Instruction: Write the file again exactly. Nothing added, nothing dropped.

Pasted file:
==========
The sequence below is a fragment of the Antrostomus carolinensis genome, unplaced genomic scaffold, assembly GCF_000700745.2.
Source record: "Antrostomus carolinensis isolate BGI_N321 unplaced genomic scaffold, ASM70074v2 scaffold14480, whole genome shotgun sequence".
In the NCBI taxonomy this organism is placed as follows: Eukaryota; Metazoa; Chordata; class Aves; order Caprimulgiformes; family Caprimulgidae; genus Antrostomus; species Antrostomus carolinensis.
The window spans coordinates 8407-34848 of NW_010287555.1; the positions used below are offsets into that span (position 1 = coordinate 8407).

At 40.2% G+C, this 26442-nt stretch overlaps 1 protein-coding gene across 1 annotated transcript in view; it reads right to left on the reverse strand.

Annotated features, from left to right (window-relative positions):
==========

The sequence below is a fragment of the Antrostomus carolinensis genome, unplaced genomic scaffold, assembly GCF_000700745.2.
Source record: "Antrostomus carolinensis isolate BGI_N321 unplaced genomic scaffold, ASM70074v2 scaffold14480, whole genome shotgun sequence".
In the NCBI taxonomy this organism is placed as follows: Eukaryota; Metazoa; Chordata; class Aves; order Caprimulgiformes; family Caprimulgidae; genus Antrostomus; species Antrostomus carolinensis.
The window spans coordinates 8407-34848 of NW_010287555.1; the positions used below are offsets into that span (position 1 = coordinate 8407).

At 40.2% G+C, this 26442-nt stretch overlaps 1 protein-coding gene across 1 annotated transcript in view; it reads right to left on the reverse strand.

Annotated features, from left to right (window-relative positions):